Then came Covid-19 and the rest is history.

The Covid-19 Experimental Shot is Profitable

According to a website dedicated to the health industry and medical innovations called the Managed Healthcare Executive (MHE), 'The Price Tags on the Covid-19 Vaccines' said:
"The race to find both novel and repurposed therapeutics and develop vaccines has been a multinational effort, although heavily funded by U.S. government dollars."
Realistically, government dollars means US taxpayer dollars "but should the vaccine developers profit off their efforts?" You know what the answer will be, but let's continue. During a House Committee on Energy and Commerce hearing last summer, manufacturers were asked whether they would sell the vaccine at cost. Merck did drop out of the vaccine race since no profits were to be made but hey, at least they were honest about their profit motives. Moderna and Merck (which announced in January that it was dropping out of the COVID-19 vaccine development race) said they would not sell their vaccines at cost. However, Pfizer, BioNTech, AstraZeneca and Johnson & Johnson have received US funding to develop and distribute the experimental Covid-19 vaccines to the public:
"The first vaccine pricing announcement came in July, when the U.S. government contracted with Pfizer and BioNTech to purchase enough vaccines for 50 million Americans. It's no coincidence that the price of $19.50 per dose was similar to the pricing of the flu shots. Pfizer has said the research and development costs of its the vaccine approach $1 billion, and the company declined to take direct government funding.

"But other companies have accepted huge government checks. AstraZeneca received up to $1.2 billion upfront, in exchange for at least 300 million doses. J&J is also receiving government money from the federal government's Biomedical Advanced Research and Development Authority (BARDA). Early in the pandemic, BARDA agreed to provide $456 million toward the company's research and development effort. In August, the federal government agreed to pay J&J $1 billion for 100 million doses of its vaccine, thus the $10-a-dose price.

"As of mid-July, Boston-based Moderna had received $955 million in U.S. funding. The company said in August that it would charge between $32 and $37 per dose for its vaccine, although company officials also said the price would be adjusted depending on the amount ordered. That may explain the price of $15 per dose price charged to the U.S. for its order of 100 million doses. Still, the company has been criticized for its pricing, partly because it has received so much government research support. The Lown Institute in Boston gave Moderna one of its Shkreli Awards in January. The awards are for the "worst examples of profiteering and dysfunction in health care."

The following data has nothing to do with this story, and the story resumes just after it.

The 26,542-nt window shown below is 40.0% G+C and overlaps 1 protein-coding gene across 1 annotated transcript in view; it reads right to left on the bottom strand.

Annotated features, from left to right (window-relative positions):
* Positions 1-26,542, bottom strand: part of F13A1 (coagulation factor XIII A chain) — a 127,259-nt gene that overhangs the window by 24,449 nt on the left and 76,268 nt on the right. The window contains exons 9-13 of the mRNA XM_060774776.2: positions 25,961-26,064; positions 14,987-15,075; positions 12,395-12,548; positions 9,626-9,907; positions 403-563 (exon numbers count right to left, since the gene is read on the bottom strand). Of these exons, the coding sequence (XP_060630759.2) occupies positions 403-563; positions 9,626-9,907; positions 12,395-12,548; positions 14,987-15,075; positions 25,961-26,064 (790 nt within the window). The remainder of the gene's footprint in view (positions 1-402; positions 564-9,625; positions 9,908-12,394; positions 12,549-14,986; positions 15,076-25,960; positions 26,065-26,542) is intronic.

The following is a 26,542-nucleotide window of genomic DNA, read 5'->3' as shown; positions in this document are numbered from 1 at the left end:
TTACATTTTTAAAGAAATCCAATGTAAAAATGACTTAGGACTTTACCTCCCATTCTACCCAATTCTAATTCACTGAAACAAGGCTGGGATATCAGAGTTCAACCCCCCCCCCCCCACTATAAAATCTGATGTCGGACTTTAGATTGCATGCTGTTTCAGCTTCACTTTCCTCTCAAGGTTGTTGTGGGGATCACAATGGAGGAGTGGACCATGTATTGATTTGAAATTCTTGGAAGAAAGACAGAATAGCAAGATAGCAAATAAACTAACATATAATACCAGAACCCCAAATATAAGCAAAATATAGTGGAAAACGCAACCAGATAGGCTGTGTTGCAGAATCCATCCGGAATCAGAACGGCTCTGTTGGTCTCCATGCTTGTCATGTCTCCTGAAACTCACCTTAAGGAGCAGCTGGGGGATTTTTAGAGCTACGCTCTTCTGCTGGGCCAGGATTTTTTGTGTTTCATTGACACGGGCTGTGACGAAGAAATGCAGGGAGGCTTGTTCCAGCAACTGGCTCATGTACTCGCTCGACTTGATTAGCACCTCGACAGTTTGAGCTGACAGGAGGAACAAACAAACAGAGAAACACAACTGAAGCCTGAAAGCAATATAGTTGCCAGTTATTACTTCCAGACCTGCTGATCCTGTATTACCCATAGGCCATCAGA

In terms of profit-making motives plus adding insult to injury, [for] any person who was injured or who had died from any of the experimental vaccines, the manufacturers will not be held liable according to '42 U.S. Code § 300aa-22 - Standards of responsibility' which clearly says the following:
No vaccine manufacturer shall be liable in a civil action for damages arising from a vaccine-related injury or death associated with the administration of a vaccine after October 1, 1988, if the injury or death resulted from side effects that were unavoidable even though the vaccine was properly prepared and was accompanied by proper directions and warnings.
At the end of the day, Big Pharma is generating profits and in order to profit from a product, you need repeat customers. How do you keep your customers? By continuously spreading fear of an invisible enemy that is always lurking around you and that invisible enemy is Covid-19 and its army of new variants.

Wake up people! Big Pharma is like every other corporate entity that seeks profits at whatever cost even if it means that people will die from a toxic experimental vaccine that does not protect you against any variant of Covid-19. These so-called vaccines were produced in under one-year without sufficient human or animal testing, but that's not important because all they want to do is to keep their corporate board members happy, and that's all that matters to them at this point.